Election Law – Reviewing Candidate Filings
In Berry v Garrett, the Michigan Court of Appeals held that that a candidate for office who fails to indicate his or her voting precinct on the “affidavit of identity” required by the Michigan Election Law is not eligible to be placed on the election ballot. The court interpreted the relevant provisions of the statute as requiring the election officer to verify that the affidavit satisfied the statutory requirements, and to deny ballot access if the affidavit failed to satisfy those requirements. Accordingly, the court issued a writ of mandamus be issued to compel the election officer to remove ineligible candidates from the ballot.
While this case specifically dealt with the precinct-number requirement, its reasoning would seem to apply to all of the statutory requirements in Section 558 of the Election Law, which include a statement that the candidate is a citizen of the United States, the candidate’s number of years of residence in the state and county, and other information that may be required to satisfy the officer as to the identity of the candidate. Election officers should carefully review affidavits of identity to ensure that these requirements are met before placing a candidate’s name on the ballot.
Department of Labor Increases Minimum Salary Level for Exemption from Overtime Requirements
The U.S. Department of Labor has issued a final rule regarding qualification for overtime exemptions. The final rule increases the salary level for employees to qualify for the executive, administrative, and professional exemptions (EAP) from the Fair Labor Standards Act. Under the new rule, employers must pay overtime to EAP employees who earn less than $47,476 annually, representing a dramatic increase from the previous threshold of $23,600 annually. Beginning on January 1, 2020, the salary threshold will update automatically every three years to the 40th percentile of full-time salaried workers in the lowest-wage U.S. Census region. The final rule also increases the total annual compensation level above which Highly Compensated Employees are ineligible for overtime to $134,004 annually, also a dramatic increase from the current threshold of $100,000 annually. Despite the increases to the annual threshold amounts, the final rule made no changes to the “duties” test for employees to qualify for the EAP exemptions.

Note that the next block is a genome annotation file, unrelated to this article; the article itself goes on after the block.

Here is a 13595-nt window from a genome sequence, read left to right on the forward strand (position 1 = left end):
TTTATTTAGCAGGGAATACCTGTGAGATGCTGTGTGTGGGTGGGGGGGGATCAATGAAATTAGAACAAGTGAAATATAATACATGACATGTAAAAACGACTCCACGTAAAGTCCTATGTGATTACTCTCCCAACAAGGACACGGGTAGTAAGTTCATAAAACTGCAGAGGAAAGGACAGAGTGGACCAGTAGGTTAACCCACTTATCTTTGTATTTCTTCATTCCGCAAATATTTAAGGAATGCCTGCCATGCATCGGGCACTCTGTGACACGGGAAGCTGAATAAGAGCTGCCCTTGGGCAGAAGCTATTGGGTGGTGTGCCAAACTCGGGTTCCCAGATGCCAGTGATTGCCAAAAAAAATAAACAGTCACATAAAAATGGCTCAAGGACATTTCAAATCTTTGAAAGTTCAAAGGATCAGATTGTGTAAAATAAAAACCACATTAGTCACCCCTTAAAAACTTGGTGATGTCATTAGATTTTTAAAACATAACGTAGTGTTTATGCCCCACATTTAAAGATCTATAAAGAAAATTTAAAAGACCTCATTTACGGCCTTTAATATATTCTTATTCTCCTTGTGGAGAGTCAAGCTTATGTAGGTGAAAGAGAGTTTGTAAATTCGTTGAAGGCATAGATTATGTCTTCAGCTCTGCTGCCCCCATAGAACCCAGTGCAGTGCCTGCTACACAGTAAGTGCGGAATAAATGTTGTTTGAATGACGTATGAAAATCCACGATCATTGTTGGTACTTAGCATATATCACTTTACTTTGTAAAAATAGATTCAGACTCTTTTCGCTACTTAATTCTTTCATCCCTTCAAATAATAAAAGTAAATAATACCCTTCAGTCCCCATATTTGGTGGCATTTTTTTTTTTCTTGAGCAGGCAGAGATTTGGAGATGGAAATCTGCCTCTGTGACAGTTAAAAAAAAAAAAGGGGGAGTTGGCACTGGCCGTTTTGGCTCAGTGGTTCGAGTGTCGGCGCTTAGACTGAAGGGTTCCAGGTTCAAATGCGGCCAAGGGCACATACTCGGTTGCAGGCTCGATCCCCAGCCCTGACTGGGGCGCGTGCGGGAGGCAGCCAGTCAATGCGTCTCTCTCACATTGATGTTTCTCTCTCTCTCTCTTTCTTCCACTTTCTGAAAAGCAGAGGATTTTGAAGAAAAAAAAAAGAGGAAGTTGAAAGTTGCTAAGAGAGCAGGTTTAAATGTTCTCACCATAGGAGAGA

Other Appellate Decisions of Note:
Associated Builders and Contractors v Lansing (Mich): The Michigan Supreme Court held that home rule cities have the authority to enact an ordinance requiring that a prevailing wage be paid on public construction projects, overturning a prior decision as inconsistent with the broad powers given to cities in the 1963 Michigan Constitution.
Phillips v Snyder (6th Cir): A federal appeals court rejected numerous challenges to Michigan’s emergency manager statute, 2012 PA 436, including claims that it violates residents’ constitutional right to elect local officials and enjoy a representative form of government.
Charter Twp of Washington v Romeo District Library (Mich App): Because state law does not provide for municipal oversight of a library district board’s budget or expenses, the Michigan Court of Appeals determined a township cannot lawfully require a district library to submit its annual budget to the township board for approval.
Charter Twp of White Lake v Ciurlik Enterprises (Mich App): The Michigan Court of Appeals held that a stand-alone commercial composting facility is not exempt from local zoning under the Right to Farm Act because it does not produce “farm products” as defined in the Act.
Disclaimer: Municipal Legal News is published by Dickinson Wright PLLC to inform our clients and friends of important developments in the field of Municipal Law and Finance. The content is informational only and does not constitute legal or professional advice. We encourage you to consult a Dickinson Wright attorney if you have specific questions or concerns relating to any of the topics covered in Municipal Legal News.